If you read and liked Kandel's _In Search of Memory_, you won't find this book as "easy" or engaging a read, or as filled with personal details, but that doesn't mean it is not worth reading, or dry as dust, right?
This is an "information-dense" book from a neuroscientist's perspective, with many passages that you will probably want to underline or re-read to make sure that the content "sticks"(unless you have the sleep field's vocabulary already under your belt). To me, it is well worth the effort to dig a bit for the treasures it contains. Like life, the territory becomes more familiar the longer you stick with it.
There is a brief 4-page glossary of terms at the back for the true sleep research newbie -- AND a handy one-page chart on page 248 that summarizes the oscillations of human chronorhythms in terms of performance, disease & biochemistry, which helps to get a "picture" of a great deal of the content (Older eyes may need magnification for the chart!) I found their 15-page, "normal" type-size References section useful as well.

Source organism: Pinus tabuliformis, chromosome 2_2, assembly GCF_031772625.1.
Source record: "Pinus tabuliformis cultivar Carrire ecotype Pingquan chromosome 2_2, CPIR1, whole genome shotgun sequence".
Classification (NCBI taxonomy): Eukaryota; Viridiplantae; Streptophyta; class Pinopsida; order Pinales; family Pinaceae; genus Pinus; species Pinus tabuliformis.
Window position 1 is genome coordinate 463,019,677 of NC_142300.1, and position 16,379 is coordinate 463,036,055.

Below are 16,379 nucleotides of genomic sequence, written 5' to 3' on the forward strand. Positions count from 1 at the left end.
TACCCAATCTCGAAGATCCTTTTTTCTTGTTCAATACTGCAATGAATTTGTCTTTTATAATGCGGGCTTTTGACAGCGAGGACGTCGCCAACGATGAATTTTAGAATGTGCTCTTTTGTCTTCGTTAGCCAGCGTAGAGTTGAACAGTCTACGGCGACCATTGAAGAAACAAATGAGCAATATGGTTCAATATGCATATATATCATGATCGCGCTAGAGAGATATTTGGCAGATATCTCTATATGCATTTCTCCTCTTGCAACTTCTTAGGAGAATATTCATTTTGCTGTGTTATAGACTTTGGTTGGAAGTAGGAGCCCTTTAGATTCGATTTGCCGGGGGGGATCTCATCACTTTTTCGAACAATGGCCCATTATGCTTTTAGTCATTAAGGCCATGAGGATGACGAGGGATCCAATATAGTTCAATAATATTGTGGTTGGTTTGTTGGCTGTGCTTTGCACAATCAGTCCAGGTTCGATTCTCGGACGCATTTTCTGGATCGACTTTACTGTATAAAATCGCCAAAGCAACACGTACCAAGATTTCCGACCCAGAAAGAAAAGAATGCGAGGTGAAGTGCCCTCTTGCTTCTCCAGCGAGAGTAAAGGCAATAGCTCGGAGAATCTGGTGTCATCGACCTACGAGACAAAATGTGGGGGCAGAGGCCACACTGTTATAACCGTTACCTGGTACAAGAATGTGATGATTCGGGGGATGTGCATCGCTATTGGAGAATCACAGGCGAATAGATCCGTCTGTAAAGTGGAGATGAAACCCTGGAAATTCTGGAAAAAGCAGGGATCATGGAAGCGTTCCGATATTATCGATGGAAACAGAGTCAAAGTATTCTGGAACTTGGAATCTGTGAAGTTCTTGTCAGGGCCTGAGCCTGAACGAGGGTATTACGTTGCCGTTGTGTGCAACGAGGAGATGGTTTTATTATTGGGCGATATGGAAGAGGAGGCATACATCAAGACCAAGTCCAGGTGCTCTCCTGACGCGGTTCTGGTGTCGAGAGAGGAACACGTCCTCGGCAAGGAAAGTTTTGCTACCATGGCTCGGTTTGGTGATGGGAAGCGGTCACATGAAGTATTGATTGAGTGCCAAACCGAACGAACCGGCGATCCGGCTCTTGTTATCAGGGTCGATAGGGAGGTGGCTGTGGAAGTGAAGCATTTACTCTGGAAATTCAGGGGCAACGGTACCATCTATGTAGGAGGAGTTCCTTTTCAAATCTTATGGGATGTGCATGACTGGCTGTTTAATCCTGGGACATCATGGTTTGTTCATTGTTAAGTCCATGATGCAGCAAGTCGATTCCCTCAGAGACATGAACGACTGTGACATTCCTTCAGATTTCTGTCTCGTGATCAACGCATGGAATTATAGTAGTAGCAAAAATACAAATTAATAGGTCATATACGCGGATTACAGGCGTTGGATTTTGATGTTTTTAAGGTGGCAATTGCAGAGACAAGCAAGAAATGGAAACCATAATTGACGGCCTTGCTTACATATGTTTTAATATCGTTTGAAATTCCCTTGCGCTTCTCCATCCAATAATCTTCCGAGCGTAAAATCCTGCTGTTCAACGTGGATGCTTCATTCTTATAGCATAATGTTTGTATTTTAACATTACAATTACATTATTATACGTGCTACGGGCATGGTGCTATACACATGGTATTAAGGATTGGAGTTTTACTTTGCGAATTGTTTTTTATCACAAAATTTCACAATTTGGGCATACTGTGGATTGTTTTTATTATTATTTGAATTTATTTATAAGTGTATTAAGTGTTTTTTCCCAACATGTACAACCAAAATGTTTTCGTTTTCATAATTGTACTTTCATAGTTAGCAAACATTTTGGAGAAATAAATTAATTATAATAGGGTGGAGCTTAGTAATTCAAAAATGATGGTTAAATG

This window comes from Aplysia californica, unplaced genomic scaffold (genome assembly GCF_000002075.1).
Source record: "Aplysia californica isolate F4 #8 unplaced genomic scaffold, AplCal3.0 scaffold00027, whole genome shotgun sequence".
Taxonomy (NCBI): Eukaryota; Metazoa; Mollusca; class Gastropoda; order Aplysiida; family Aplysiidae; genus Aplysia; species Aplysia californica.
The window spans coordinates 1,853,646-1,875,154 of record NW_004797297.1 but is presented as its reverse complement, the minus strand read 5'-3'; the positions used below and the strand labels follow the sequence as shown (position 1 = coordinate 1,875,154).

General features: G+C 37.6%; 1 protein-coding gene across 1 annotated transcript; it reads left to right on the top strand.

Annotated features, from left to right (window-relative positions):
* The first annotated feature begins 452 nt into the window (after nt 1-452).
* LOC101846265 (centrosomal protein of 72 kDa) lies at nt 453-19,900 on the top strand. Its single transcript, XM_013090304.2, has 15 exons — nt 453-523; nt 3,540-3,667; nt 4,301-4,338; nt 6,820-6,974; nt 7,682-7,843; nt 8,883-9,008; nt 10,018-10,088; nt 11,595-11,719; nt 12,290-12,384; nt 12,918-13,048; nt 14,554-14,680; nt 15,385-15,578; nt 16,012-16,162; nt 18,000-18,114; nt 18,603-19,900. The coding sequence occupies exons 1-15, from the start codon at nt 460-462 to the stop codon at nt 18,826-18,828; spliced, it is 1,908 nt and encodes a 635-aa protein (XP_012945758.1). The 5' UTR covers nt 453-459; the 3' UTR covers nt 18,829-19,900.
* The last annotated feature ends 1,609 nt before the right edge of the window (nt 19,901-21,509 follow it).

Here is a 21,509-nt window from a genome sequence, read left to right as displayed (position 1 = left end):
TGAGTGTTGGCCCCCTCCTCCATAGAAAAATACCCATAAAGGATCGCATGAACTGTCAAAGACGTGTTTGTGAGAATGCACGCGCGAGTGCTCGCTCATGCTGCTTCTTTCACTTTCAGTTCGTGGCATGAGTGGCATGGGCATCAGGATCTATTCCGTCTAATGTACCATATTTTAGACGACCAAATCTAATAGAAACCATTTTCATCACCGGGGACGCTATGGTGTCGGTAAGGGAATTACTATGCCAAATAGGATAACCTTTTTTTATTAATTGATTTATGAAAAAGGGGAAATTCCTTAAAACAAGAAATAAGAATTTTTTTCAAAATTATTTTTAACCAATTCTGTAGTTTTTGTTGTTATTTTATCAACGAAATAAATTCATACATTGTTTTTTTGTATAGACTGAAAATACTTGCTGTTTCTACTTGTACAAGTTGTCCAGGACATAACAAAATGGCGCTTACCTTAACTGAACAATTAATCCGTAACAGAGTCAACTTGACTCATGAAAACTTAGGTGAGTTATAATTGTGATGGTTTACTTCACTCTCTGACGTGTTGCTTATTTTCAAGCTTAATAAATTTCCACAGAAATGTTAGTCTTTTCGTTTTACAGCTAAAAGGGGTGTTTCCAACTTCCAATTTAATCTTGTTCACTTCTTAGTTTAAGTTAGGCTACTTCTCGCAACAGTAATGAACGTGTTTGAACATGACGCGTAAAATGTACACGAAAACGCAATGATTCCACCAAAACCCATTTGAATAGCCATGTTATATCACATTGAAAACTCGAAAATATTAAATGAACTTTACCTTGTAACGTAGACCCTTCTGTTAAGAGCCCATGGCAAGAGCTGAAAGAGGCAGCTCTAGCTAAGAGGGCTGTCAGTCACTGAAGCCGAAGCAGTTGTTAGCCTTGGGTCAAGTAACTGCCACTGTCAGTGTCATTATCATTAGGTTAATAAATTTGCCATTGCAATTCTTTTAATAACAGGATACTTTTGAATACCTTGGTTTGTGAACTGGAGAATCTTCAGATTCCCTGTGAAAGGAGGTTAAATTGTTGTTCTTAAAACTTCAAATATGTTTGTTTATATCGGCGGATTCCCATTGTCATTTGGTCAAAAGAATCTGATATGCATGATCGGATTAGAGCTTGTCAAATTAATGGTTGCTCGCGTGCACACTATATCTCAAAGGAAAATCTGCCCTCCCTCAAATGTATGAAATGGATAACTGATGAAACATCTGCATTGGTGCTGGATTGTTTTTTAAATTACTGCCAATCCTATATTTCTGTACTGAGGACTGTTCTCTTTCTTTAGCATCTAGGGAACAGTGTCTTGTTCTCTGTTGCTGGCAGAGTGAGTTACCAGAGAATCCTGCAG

But then, I am an easy sell for the few authors who are offering ANYTHING credible beyond primary journal-published research that might shed some light on chronorhythm disorders, since they are still so poorly understood and under-researched. I explore with a keen PERSONAL interest, having been one of those supposedly "rare" non-blind DSPS N-24 sufferers all my baby-boomer life: the kid they had to wake for Christmas, chronically jet-lagged even when I don't travel!
So Foster, a leading expert in chronobiology, is already *quite* the hero as far as I'm concerned -- a leading light in a comparatively teensy field (given how little we really understand about healthy or disordered sleep architecture, and that 100% of the human population expects to be able to fall asleep and stay asleep with ease and intentionality - as if their health and functionality depended upon it!)
Foster (& group) "discovered," in the words of Wikipedia, "the non-rod, non-cone, photosensitive ganglion cells in the mammalian retina which provide input to the circadian rhythm system."
Having watched Foster's highly engaging video talks and done quite a bit of additional research for an upcoming book on chronorhythm disorders (and an ongoing Sleep series on my blog), I was well aware of what a HUGE deal Foster's "discovery" was - a giant step forward in sleep research that is still under-appreciated, IMHO.